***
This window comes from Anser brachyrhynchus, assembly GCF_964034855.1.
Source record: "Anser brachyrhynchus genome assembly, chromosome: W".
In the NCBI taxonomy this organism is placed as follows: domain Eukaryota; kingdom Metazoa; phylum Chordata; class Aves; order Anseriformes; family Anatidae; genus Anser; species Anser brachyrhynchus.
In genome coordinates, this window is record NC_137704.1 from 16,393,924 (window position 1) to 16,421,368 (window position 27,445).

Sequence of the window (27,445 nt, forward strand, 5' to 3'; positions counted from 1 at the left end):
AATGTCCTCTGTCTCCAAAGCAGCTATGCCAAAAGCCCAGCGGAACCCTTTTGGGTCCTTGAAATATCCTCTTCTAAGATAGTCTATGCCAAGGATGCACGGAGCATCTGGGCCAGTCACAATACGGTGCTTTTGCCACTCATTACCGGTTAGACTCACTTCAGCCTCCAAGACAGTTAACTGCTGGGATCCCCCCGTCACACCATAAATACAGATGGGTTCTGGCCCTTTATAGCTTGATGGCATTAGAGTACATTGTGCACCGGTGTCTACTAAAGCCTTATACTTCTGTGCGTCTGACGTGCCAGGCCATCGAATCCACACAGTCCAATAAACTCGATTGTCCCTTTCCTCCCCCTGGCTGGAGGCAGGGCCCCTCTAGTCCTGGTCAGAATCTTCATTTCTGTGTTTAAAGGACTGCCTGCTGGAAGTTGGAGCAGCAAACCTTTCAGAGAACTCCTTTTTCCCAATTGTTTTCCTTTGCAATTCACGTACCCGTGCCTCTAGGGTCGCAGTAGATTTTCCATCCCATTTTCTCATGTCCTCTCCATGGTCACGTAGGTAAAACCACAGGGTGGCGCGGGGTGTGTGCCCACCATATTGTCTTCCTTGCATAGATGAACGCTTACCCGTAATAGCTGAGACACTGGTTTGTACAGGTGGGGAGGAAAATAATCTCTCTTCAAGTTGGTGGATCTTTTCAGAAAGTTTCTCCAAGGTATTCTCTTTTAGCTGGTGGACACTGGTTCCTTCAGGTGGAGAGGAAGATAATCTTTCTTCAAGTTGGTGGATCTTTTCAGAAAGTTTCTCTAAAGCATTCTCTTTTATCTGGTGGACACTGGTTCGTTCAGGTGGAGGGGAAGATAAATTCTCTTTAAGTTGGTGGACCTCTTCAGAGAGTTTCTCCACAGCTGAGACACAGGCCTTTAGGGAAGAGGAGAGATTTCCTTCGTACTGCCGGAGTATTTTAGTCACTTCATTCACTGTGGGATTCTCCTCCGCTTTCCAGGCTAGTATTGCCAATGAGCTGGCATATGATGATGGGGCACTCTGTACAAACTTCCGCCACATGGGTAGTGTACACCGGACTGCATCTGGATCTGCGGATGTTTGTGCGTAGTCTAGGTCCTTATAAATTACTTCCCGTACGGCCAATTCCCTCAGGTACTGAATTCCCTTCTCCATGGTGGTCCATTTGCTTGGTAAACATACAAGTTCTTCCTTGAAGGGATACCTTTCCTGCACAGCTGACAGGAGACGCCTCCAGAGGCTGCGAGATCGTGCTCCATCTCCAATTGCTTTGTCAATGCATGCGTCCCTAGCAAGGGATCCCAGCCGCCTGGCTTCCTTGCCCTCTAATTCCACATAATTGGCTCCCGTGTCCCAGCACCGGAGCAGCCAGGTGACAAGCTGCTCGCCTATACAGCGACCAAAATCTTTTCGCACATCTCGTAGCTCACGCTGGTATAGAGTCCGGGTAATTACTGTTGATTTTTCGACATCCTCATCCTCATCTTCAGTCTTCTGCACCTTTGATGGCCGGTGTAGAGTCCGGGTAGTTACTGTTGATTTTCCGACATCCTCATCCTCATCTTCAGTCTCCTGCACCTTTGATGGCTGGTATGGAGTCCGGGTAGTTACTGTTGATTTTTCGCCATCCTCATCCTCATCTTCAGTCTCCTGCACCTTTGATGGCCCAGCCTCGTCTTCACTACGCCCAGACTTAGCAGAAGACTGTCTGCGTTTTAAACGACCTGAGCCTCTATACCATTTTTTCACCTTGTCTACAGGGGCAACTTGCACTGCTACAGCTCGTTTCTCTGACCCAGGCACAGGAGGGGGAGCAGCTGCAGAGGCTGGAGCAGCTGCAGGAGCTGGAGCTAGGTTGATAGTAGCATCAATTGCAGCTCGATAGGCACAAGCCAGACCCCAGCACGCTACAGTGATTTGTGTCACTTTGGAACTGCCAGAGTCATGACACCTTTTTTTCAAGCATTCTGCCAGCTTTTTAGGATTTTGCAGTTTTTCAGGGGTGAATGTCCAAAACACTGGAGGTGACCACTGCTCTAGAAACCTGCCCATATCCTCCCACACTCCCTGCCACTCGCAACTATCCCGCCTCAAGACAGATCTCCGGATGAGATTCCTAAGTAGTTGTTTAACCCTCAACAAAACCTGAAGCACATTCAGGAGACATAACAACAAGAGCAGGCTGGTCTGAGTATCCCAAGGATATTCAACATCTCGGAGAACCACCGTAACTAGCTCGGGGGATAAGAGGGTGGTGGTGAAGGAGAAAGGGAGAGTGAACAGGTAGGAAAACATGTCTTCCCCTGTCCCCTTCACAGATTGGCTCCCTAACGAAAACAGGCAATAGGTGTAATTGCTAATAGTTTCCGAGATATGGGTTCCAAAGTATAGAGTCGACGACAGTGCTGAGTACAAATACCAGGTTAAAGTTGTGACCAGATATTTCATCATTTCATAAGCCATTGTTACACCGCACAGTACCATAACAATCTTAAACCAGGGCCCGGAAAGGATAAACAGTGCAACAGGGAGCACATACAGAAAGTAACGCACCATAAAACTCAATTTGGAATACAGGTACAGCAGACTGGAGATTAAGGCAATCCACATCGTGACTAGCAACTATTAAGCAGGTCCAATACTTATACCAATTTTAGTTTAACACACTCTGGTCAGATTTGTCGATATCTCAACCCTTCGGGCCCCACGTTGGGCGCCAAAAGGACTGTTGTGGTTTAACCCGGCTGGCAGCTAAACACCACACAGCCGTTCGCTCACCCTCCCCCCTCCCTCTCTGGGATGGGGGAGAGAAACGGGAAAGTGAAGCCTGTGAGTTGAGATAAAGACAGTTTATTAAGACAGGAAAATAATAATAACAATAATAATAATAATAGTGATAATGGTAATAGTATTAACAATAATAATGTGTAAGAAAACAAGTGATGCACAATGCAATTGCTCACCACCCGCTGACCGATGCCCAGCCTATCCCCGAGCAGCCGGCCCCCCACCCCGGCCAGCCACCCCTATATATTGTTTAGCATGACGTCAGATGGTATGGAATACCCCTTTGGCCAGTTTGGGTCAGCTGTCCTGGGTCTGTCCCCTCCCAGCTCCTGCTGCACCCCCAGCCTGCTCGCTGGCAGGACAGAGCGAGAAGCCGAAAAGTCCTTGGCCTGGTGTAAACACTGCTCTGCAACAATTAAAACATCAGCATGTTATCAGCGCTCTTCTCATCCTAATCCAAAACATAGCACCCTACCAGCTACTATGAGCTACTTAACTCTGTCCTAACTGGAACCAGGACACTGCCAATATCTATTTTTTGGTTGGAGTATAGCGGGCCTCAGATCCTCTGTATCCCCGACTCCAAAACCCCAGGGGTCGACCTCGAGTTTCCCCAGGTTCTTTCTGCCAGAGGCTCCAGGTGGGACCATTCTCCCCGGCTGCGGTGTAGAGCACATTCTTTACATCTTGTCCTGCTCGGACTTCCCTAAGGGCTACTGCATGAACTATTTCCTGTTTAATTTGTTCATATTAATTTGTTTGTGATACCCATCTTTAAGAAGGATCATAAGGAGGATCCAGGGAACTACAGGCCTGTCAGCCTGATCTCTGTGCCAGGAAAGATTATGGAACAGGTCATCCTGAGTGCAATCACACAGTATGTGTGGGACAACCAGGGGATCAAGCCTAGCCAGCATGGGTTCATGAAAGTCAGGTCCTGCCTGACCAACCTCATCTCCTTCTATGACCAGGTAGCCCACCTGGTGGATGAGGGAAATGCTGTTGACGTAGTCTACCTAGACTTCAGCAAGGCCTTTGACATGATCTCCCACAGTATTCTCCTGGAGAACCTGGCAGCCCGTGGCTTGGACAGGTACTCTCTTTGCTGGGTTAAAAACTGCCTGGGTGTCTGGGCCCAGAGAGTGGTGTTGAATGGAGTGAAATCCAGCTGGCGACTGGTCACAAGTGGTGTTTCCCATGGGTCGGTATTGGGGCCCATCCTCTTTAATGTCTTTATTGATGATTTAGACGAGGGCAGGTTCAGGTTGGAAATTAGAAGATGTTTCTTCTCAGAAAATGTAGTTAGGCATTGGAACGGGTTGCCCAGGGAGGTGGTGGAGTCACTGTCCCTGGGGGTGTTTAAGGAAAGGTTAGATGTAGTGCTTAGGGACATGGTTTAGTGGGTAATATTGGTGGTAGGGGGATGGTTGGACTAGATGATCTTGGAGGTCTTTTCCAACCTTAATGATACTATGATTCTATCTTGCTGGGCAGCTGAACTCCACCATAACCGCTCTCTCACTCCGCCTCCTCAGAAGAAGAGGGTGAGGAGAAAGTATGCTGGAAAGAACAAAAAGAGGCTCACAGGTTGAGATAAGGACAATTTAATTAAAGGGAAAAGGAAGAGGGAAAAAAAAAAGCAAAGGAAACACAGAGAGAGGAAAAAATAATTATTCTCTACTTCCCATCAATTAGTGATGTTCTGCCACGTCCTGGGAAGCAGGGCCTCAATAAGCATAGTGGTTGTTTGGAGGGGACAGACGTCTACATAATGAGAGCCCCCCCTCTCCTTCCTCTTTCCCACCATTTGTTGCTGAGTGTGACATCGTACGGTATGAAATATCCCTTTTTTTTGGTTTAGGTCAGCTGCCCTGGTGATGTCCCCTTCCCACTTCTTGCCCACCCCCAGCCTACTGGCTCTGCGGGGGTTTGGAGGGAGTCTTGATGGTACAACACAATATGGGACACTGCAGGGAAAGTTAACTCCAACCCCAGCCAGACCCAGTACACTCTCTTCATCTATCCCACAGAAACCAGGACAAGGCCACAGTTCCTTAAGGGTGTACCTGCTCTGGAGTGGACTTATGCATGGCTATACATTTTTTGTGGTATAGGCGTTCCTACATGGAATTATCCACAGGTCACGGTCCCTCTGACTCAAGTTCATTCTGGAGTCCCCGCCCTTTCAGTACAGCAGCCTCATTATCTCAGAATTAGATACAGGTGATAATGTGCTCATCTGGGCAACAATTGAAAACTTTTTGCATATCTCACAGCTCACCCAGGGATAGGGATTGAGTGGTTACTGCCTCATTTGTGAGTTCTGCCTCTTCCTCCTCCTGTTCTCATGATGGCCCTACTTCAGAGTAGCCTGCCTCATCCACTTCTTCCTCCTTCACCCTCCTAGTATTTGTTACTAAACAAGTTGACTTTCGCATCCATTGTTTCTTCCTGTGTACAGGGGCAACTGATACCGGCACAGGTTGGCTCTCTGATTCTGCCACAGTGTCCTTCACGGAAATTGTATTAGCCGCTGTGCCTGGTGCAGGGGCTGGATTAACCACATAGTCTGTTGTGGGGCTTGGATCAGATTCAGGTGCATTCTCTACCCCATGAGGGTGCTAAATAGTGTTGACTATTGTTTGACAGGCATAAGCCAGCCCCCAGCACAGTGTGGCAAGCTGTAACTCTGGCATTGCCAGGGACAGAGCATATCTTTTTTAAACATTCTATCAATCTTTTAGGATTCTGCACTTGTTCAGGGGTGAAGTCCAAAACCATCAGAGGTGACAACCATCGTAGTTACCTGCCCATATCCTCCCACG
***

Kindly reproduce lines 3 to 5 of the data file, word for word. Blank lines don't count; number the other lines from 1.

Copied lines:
In the NCBI taxonomy this organism is placed as follows: domain Eukaryota; kingdom Metazoa; phylum Chordata; class Aves; order Anseriformes; family Anatidae; genus Anser; species Anser brachyrhynchus.
In genome coordinates, this window is record NC_137704.1 from 16,393,924 (window position 1) to 16,421,368 (window position 27,445).

Sequence of the window (27,445 nt, forward strand, 5' to 3'; positions counted from 1 at the left end):